Barzani reminds Abadi, 'Mosul wouldn’t have been liberated without Peshmerga'

“If it was not for the Peshmerga, a person like him [Abadi] would never have been able to visit Mosul to steal the success over Da’esh [ISIS] and use it to promote himself.”

ERBIL (Kurdistan 24) – The former prime minister of Iraq and the head of the Nasr (Victory) coalition in the Iraqi Parliament, Haider al-Abadi, wants to destroy the constructive environment between Erbil and Baghdad following last year’s Iraqi elections, Masoud Barzani said on Tuesday.

Barzani’s response came following Abadi’s recent interview with Iraq’s Al-Dijlah television channel on Saturday where he spoke about different topics in the country, including the Peshmerga, Kurds, and Kirkuk.

Barzani, the President of the leading Kurdistan Democratic Party (KDP) and former President of the autonomous Kurdistan Region, described Abadi’s remarks on Kirkuk, Peshmerga forces, and the people of the Kurdistan Region as “inappropriate.”

“The purpose of those comments are personal and meant to destroy the positive environment that has evolved between the Kurdistan Region and Baghdad following the Iraqi elections,” the senior Kurdish leader said in a statement.

He mentioned that during Iraq’s May 2018 parliamentary elections, the components in the country “punished” Abadi and all those who intended to spark a civil war, destroy the coexistence, violated the constitution, and committed crimes in Kirkuk and Tuz Khurmatu. He referred to Abadi’s electoral list which failed to gain the majority of votes needed to secure the former prime minister’s second term in office.

On Oct. 16, 2017, Iraqi forces and Shia-dominated militias attacked and took over Kirkuk and other disputed territories. Peshmerga withdrew from those areas with no major clashes to strengthen their lines and defend the Kurdistan Region.

During the Sept. 30, 2018, regional parliamentary elections, the people of Kurdistan rewarded Peshmerga and all the defenders of the Kurdistan Region, Barzani said, referring to the result of the polls which increased the KDP’s number of seats from 38 to 45 in the 111-seat parliament for standing up against Iraq’s Oct. 16 attacks.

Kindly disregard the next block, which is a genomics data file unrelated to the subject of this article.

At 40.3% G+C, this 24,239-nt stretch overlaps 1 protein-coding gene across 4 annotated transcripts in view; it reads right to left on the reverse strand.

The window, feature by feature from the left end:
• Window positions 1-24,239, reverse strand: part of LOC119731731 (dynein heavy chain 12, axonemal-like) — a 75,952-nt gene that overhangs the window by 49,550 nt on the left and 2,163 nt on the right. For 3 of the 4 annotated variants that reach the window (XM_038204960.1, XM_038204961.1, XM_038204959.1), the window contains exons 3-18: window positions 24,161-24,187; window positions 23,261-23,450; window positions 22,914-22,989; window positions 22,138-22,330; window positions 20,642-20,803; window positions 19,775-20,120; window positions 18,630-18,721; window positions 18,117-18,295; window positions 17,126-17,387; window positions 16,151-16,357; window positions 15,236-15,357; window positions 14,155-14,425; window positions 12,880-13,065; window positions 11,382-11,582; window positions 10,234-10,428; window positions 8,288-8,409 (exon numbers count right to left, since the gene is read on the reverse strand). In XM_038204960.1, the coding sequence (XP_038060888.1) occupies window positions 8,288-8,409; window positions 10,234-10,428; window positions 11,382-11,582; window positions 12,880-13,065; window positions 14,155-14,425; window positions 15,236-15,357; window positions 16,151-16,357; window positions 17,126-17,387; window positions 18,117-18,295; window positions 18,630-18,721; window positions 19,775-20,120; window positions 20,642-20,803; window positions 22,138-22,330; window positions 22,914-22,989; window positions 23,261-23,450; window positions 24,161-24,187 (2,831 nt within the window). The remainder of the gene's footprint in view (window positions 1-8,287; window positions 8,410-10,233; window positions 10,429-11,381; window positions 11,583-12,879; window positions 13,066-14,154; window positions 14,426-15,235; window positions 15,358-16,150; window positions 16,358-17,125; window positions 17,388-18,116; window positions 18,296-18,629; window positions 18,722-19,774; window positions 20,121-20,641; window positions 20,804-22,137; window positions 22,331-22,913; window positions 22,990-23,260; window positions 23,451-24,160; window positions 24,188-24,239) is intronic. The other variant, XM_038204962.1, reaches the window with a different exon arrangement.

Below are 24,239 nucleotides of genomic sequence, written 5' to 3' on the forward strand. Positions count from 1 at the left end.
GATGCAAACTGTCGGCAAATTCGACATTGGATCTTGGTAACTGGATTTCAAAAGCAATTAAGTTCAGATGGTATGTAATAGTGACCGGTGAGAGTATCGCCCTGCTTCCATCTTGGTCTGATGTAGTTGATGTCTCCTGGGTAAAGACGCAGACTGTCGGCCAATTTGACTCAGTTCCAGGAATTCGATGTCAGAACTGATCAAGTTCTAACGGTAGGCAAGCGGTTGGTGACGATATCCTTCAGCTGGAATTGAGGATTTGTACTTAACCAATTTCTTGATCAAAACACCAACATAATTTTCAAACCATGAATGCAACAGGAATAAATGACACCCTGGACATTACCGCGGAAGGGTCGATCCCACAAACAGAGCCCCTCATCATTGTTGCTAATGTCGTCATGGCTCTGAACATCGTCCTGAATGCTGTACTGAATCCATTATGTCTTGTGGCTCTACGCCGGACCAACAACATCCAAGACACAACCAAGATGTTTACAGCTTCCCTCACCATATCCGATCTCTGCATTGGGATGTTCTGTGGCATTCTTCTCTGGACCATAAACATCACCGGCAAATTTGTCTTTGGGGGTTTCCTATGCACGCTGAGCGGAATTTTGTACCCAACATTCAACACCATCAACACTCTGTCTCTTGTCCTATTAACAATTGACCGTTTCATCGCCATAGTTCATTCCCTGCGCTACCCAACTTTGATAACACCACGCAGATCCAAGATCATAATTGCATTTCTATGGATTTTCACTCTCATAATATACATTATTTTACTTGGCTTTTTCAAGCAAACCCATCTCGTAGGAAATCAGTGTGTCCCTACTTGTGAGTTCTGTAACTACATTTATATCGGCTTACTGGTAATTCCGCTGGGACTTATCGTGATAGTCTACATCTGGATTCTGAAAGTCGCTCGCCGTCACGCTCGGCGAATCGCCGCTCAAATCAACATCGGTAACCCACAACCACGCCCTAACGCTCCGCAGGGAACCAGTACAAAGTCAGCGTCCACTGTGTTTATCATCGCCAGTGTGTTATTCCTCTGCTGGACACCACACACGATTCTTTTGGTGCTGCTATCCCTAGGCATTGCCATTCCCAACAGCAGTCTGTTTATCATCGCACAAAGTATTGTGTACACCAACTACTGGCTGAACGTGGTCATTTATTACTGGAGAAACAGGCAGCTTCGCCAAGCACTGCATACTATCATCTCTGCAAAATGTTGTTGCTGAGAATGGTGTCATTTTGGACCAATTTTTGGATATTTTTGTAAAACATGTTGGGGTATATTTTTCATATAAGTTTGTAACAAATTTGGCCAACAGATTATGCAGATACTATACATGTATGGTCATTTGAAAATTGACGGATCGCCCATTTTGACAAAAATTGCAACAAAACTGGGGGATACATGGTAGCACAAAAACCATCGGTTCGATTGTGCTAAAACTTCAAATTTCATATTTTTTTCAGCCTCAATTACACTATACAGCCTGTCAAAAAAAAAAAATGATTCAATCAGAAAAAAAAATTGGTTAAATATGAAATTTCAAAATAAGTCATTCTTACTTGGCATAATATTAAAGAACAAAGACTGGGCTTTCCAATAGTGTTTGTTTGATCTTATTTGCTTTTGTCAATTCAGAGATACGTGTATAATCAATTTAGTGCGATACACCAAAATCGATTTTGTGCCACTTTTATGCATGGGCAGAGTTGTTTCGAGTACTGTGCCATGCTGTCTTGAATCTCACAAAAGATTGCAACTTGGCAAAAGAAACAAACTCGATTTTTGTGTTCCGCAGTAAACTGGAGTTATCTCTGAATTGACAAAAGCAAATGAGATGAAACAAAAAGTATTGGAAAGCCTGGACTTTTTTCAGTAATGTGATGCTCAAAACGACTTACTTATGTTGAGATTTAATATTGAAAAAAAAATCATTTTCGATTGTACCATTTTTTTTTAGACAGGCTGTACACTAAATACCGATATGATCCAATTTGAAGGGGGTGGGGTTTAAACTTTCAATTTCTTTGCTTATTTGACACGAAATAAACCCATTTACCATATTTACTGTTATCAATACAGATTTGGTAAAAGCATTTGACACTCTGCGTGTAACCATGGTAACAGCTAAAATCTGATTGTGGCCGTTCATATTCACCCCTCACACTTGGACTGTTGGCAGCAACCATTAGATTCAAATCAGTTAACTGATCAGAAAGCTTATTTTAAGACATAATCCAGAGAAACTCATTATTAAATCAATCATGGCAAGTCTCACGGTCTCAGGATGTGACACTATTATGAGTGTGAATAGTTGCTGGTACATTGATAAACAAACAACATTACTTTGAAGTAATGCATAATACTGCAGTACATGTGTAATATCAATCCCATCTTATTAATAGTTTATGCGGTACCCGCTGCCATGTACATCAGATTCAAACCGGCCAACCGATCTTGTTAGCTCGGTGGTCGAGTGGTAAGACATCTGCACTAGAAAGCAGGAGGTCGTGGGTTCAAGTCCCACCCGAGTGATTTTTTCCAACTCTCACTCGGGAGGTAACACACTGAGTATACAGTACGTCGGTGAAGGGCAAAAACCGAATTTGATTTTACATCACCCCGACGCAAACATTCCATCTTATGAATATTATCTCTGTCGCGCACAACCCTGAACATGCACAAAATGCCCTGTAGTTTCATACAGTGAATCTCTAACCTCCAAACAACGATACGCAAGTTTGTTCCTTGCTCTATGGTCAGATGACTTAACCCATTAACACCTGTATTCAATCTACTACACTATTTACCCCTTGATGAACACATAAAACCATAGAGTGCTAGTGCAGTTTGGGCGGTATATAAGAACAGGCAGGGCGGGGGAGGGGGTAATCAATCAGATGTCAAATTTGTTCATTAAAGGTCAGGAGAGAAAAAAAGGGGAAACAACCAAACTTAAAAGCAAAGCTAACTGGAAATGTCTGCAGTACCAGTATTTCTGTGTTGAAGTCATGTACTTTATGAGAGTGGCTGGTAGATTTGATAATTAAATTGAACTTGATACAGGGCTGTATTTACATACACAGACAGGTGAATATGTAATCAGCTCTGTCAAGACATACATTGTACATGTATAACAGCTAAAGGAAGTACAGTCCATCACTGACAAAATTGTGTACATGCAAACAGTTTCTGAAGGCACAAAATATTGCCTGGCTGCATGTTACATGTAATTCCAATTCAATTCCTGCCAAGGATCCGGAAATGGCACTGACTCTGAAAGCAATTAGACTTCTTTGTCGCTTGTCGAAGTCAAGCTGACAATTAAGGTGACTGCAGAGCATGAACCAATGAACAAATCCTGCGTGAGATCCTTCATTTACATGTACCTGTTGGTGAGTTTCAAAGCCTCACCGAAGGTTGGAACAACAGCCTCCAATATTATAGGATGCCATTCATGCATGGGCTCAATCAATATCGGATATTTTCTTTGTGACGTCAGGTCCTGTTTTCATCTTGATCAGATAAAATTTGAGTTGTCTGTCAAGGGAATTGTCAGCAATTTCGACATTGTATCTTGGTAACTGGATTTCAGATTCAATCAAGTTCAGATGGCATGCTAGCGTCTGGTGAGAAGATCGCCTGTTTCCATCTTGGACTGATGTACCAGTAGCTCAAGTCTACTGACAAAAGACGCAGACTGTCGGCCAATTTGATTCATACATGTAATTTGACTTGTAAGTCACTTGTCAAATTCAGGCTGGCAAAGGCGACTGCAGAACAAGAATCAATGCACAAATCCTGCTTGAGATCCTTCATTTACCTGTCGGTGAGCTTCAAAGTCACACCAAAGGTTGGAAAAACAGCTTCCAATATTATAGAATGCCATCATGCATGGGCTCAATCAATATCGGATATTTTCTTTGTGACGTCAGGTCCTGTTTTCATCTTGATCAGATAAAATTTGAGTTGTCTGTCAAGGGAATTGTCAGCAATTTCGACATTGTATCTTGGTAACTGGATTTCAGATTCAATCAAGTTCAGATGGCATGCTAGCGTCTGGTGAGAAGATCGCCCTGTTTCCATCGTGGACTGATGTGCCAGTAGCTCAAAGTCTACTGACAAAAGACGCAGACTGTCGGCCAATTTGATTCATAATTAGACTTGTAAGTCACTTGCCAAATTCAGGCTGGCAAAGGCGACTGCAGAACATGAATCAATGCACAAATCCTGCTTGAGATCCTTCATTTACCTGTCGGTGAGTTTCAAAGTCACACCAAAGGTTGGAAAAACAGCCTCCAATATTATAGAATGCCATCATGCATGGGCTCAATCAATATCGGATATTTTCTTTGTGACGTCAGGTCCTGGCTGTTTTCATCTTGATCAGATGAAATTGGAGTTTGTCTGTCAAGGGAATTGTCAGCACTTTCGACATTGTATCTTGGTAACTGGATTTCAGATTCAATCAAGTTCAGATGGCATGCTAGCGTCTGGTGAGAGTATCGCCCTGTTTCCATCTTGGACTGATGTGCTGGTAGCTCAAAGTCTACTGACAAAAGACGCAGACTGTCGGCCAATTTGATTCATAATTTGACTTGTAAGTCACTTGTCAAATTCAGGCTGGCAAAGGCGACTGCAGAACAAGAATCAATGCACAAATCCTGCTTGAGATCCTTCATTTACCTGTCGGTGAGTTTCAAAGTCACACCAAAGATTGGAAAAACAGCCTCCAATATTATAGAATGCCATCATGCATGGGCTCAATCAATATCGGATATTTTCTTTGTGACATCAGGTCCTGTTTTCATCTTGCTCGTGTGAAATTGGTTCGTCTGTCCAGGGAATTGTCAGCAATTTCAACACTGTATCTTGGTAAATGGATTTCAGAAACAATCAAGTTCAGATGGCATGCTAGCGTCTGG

“Abadi was a disloyal person toward the Peshmerga and the people of Kurdistan,” he continued.

“If it were not for the Peshmerga, a person like him [Abadi] would never have been able to visit Mosul to steal the success over Da’esh [ISIS] and use it to promote himself.”

Barzani currently holds no official governmental post but continues to remain an important Kurdish political figure in the Kurdistan Region and Iraq.

He stressed that the Peshmerga forces “engraved” Abadi’s plans to attack the Kurdistan Region just as they had done in the past against other enemies and former Iraqi regimes.

“Abadi himself knows more than anyone else what Peshmerga did to him and his plans.”

In the past, senior Kurdish leaders have said Abadi’s military attack was not meant to control the disputed territories alone, but also the Kurdistan Region as an entity.

Barzani praised the current positive ties between Erbil and Baghdad and noted that “spiteful faces and egoistic rule breakers should not have any role in” Iraq which is in a different situation compared to a year ago.

“The current phase is a phase of responsibility, strengthening the principles of coexistence, rooting partnership, consensus, and balance in Iraq,” he noted.

Since Iraq’s current Prime Minister Adil Abdul-Mahdi took office in October 2018, relations between the Kurdistan Regional Government (KRG) and the Federal Government of Iraq have considerably improved.

Editing by Karzan Sulaivany